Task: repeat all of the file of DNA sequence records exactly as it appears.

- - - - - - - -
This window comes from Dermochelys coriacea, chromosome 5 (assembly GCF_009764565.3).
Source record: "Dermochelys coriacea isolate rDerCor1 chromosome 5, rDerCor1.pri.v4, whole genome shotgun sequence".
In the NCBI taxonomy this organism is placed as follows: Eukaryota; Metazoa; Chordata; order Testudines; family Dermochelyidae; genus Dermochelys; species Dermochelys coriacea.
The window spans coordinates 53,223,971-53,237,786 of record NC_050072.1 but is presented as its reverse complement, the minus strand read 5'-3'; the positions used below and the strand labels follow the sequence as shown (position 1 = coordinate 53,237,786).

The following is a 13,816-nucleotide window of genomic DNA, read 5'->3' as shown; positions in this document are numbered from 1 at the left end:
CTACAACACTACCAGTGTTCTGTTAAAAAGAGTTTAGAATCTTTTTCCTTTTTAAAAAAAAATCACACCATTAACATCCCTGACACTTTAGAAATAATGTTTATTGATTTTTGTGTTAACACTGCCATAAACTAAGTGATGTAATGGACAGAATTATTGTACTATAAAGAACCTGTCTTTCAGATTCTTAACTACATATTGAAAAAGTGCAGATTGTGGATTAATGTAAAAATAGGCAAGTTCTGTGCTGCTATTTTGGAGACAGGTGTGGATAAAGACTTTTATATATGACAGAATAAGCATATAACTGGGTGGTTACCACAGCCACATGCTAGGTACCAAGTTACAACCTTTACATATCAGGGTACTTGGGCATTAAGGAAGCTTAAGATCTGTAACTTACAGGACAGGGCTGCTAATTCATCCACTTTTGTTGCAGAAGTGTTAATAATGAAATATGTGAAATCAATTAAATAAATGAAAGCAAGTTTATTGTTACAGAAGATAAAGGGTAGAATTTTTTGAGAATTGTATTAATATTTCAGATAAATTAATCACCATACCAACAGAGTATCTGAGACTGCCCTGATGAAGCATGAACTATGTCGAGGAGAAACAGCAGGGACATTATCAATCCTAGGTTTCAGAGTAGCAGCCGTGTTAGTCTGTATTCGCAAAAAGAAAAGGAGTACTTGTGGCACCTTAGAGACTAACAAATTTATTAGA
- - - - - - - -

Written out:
This window comes from Dermochelys coriacea, chromosome 5 (assembly GCF_009764565.3).
Source record: "Dermochelys coriacea isolate rDerCor1 chromosome 5, rDerCor1.pri.v4, whole genome shotgun sequence".
In the NCBI taxonomy this organism is placed as follows: Eukaryota; Metazoa; Chordata; order Testudines; family Dermochelyidae; genus Dermochelys; species Dermochelys coriacea.
The window spans coordinates 53,223,971-53,237,786 of record NC_050072.1 but is presented as its reverse complement, the minus strand read 5'-3'; the positions used below and the strand labels follow the sequence as shown (position 1 = coordinate 53,237,786).

The following is a 13,816-nucleotide window of genomic DNA, read 5'->3' as shown; positions in this document are numbered from 1 at the left end:
CTACAACACTACCAGTGTTCTGTTAAAAAGAGTTTAGAATCTTTTTCCTTTTTAAAAAAAAATCACACCATTAACATCCCTGACACTTTAGAAATAATGTTTATTGATTTTTGTGTTAACACTGCCATAAACTAAGTGATGTAATGGACAGAATTATTGTACTATAAAGAACCTGTCTTTCAGATTCTTAACTACATATTGAAAAAGTGCAGATTGTGGATTAATGTAAAAATAGGCAAGTTCTGTGCTGCTATTTTGGAGACAGGTGTGGATAAAGACTTTTATATATGACAGAATAAGCATATAACTGGGTGGTTACCACAGCCACATGCTAGGTACCAAGTTACAACCTTTACATATCAGGGTACTTGGGCATTAAGGAAGCTTAAGATCTGTAACTTACAGGACAGGGCTGCTAATTCATCCACTTTTGTTGCAGAAGTGTTAATAATGAAATATGTGAAATCAATTAAATAAATGAAAGCAAGTTTATTGTTACAGAAGATAAAGGGTAGAATTTTTTGAGAATTGTATTAATATTTCAGATAAATTAATCACCATACCAACAGAGTATCTGAGACTGCCCTGATGAAGCATGAACTATGTCGAGGAGAAACAGCAGGGACATTATCAATCCTAGGTTTCAGAGTAGCAGCCGTGTTAGTCTGTATTCGCAAAAAGAAAAGGAGTACTTGTGGCACCTTAGAGACTAACAAATTTATTAGA